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Designer Sells Fine Jewelry From a Vending Machine

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Designer Sells Fine Jewelry From a Vending Machine

It’s an ‘unlikely experience.’

Lots of retail experts tout unique events and experiences as the way to appeal to today’s generation of consumers.

Jewelry designer Marla Aaron has apparently that advice to heart. She’s created and installed a “vending machine” at the Brooklyn Museum to carry a selection of her products.

“We created this vending machine as a new way to deliver an unlikely experience for our customers — to find our jewelry in a place where they would not normally find it,” Aaron said in a press release. “Whether that encounter is in exceptional stores (like the ones we are sold in currently), via our e-commerce channels or something unexpected in an unexpected place, like the Brooklyn Museum. This is an experiment on many levels — creatively most especially so it made perfect sense to choose a cultural institution as our partner for this project.”

The vending machine has a touchscreen as well as video capabilities that tell the designer’s story. Aaron is offering seven products for purchase ranging in price from $100 to $1,500.

The machine will be at the museum through the holidays, and the brand plans to roll out additional machines internationally in 2018.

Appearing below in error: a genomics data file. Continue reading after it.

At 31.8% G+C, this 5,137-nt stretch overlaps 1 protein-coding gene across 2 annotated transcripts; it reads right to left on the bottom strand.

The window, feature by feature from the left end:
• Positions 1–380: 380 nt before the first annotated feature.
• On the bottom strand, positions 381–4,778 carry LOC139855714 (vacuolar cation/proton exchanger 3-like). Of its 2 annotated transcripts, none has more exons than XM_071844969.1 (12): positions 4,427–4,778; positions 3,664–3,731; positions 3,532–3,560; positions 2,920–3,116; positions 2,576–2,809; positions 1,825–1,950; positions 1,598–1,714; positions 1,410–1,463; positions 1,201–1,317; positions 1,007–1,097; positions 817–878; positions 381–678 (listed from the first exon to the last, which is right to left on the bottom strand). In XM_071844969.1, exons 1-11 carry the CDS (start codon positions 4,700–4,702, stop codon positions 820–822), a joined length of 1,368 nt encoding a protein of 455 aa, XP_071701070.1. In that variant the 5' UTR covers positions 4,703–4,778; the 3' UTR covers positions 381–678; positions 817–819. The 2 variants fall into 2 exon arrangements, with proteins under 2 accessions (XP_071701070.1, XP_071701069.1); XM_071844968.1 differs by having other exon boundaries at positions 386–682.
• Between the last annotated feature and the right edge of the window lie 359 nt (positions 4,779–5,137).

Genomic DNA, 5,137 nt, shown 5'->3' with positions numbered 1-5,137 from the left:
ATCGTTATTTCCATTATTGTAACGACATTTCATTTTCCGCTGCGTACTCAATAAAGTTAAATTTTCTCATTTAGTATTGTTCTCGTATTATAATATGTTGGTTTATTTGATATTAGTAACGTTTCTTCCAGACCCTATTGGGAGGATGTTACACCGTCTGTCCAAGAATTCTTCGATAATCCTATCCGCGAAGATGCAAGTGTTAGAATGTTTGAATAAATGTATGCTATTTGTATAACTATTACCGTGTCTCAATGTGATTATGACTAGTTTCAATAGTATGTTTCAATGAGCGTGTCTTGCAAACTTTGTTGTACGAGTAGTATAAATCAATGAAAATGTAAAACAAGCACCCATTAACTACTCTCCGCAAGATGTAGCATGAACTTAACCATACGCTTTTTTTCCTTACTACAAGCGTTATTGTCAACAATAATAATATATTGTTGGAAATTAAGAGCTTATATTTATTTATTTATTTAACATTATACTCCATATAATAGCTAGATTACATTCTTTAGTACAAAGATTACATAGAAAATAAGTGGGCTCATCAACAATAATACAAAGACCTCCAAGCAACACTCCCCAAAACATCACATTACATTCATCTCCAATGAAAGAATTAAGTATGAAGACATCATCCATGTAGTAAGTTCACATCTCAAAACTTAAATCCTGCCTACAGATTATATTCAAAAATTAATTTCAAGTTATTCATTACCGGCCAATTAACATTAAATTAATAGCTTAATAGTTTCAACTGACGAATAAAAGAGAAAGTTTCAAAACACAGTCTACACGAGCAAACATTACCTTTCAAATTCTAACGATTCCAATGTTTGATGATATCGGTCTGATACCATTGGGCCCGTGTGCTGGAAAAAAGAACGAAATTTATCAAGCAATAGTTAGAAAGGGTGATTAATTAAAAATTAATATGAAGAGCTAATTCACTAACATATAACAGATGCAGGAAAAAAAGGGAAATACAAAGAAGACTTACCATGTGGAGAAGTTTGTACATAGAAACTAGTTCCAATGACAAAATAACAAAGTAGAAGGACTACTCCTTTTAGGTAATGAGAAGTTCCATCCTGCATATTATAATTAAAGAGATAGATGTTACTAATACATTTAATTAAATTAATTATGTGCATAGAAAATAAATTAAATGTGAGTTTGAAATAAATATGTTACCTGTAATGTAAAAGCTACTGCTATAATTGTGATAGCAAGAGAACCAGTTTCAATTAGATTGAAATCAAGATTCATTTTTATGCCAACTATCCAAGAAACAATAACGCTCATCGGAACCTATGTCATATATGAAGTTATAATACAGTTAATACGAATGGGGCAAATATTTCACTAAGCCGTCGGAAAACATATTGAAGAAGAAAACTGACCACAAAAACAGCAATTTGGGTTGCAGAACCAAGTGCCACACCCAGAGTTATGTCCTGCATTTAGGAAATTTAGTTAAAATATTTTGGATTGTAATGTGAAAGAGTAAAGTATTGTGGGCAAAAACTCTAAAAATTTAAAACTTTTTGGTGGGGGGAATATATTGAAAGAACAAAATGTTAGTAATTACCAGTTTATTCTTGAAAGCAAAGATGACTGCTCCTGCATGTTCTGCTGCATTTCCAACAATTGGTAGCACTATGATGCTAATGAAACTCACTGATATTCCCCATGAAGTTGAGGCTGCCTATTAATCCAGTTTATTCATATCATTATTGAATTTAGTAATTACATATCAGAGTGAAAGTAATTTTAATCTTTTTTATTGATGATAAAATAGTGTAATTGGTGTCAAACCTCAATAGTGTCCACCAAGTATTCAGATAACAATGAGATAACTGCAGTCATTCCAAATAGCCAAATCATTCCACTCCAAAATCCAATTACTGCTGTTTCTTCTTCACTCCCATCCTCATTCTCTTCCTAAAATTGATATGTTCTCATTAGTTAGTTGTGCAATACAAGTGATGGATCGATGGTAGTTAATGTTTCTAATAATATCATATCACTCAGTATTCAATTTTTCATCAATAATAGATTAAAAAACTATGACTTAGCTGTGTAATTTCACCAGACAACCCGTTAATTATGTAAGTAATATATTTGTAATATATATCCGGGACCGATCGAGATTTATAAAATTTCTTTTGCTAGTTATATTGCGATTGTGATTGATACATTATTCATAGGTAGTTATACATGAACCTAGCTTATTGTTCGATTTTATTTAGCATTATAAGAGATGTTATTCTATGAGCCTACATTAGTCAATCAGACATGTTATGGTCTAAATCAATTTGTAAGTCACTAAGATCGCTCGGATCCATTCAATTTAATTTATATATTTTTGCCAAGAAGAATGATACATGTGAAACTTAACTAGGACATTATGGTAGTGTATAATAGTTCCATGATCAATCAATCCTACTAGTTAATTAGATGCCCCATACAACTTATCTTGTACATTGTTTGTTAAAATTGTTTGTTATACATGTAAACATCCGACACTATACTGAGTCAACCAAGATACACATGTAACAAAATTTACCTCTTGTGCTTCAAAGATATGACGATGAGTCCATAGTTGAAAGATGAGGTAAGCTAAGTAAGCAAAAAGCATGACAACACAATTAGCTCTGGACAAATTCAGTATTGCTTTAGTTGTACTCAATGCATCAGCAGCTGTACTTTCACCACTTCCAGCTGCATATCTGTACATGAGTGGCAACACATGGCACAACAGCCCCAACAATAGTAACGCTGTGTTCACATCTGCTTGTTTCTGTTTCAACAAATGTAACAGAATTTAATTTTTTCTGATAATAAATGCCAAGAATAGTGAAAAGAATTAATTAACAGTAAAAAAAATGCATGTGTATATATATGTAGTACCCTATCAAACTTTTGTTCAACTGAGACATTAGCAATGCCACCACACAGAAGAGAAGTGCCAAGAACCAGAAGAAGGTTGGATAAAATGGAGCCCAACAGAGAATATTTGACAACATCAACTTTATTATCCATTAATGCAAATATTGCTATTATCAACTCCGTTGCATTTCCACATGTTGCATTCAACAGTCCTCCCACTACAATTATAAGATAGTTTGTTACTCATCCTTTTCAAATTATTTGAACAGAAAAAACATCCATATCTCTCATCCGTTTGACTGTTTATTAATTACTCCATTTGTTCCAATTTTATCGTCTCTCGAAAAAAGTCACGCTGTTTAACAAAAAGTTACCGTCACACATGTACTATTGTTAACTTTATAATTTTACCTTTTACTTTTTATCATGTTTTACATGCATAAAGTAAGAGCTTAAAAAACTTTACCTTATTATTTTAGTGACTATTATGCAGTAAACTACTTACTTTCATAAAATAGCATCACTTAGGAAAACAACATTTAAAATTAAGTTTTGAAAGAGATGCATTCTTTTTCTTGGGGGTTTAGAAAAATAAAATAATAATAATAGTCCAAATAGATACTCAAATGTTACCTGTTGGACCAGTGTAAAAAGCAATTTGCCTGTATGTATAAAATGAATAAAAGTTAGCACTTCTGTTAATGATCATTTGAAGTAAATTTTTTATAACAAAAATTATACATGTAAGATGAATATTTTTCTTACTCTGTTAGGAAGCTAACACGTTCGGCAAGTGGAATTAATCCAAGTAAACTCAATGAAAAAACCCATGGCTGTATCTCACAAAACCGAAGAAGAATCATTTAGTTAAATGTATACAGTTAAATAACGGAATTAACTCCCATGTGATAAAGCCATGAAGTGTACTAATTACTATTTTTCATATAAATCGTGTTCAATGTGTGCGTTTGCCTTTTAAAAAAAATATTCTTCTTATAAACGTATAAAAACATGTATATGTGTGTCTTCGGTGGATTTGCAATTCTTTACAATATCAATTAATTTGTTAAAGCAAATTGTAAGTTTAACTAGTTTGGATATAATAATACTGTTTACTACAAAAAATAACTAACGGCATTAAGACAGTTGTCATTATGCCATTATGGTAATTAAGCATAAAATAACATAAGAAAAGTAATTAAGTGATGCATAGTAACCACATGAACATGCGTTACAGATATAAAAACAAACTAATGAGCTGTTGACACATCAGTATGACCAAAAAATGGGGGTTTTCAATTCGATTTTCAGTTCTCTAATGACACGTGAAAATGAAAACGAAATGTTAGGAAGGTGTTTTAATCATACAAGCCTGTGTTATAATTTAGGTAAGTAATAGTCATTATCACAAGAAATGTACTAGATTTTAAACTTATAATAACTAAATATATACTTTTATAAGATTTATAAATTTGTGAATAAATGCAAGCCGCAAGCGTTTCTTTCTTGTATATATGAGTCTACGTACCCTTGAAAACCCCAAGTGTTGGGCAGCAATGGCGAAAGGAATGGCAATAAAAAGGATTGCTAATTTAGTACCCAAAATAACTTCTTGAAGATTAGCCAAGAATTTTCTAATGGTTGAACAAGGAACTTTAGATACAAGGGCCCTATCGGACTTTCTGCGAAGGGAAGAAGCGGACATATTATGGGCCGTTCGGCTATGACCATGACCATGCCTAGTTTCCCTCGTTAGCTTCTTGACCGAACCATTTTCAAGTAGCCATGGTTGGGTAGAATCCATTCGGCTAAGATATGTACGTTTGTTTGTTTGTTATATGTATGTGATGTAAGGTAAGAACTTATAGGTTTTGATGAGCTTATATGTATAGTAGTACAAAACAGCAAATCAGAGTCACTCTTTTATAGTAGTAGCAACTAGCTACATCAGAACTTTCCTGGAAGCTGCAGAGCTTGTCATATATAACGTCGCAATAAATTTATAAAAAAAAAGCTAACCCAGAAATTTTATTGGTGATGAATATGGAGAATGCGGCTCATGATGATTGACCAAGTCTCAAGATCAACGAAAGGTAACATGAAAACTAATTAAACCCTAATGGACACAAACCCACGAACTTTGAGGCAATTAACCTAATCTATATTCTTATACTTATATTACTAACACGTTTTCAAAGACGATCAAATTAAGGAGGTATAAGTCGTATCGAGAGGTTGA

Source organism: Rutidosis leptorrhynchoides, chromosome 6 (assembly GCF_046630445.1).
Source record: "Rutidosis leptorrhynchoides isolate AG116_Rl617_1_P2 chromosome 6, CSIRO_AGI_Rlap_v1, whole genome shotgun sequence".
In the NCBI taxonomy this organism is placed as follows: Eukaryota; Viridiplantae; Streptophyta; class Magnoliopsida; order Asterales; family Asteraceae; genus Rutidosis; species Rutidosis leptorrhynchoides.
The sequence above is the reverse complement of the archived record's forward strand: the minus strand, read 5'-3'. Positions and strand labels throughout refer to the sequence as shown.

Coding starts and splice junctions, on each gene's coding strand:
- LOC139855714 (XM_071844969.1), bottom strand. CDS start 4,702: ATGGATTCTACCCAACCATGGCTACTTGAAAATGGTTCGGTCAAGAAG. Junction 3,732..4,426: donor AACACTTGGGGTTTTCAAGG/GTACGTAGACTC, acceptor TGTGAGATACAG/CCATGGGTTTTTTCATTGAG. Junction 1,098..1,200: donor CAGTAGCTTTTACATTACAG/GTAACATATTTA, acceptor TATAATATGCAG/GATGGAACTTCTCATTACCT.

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Designer Sells Fine Jewelry From a Vending Machine

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Celebrate Your Retirement with Wilkerson

For nearly three decades, Suzanne and Tom Arnold ran a successful business at Facets Fine Jewelry in Arlington, Va. But the time came when the Arnolds wanted to do some of the things you put off while you’ve got a business to run. “We decided it was time to retire,” says Suzanne, who claims the couple knew how to open a store, how to run a store but “didn’t know how to close a store.” So, they hired Wilkerson to do it for them. When she called, Suzanne says Wilkerson offered every option for the sale she could have hoped for. Better still, “the sale exceeded our financial goals like crazy,” she says. And customers came, not only to take advantage of the going-out-of-business buys and mark-downs, but to wish a bon voyage to the beloved proprietors of a neighborhood institution. “People were celebrating our retirement, and that was so special,” says says.

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